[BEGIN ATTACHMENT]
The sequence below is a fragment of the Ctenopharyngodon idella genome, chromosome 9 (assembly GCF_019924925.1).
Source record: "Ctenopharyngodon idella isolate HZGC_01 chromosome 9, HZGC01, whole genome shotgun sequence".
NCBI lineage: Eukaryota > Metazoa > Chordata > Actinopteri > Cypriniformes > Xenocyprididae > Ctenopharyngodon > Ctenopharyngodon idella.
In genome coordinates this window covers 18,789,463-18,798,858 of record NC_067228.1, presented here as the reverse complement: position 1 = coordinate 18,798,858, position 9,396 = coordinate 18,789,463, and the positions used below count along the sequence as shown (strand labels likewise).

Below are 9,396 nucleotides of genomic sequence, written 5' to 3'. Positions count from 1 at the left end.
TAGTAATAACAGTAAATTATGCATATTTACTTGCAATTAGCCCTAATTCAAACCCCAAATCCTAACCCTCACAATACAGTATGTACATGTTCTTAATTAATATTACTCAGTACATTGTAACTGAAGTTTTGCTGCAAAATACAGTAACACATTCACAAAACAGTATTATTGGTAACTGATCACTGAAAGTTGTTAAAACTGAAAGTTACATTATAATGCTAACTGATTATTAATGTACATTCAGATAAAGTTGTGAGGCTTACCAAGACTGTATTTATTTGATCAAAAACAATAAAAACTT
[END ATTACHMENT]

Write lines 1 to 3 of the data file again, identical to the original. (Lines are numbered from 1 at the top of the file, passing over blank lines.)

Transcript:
The sequence below is a fragment of the Ctenopharyngodon idella genome, chromosome 9 (assembly GCF_019924925.1).
Source record: "Ctenopharyngodon idella isolate HZGC_01 chromosome 9, HZGC01, whole genome shotgun sequence".
NCBI lineage: Eukaryota > Metazoa > Chordata > Actinopteri > Cypriniformes > Xenocyprididae > Ctenopharyngodon > Ctenopharyngodon idella.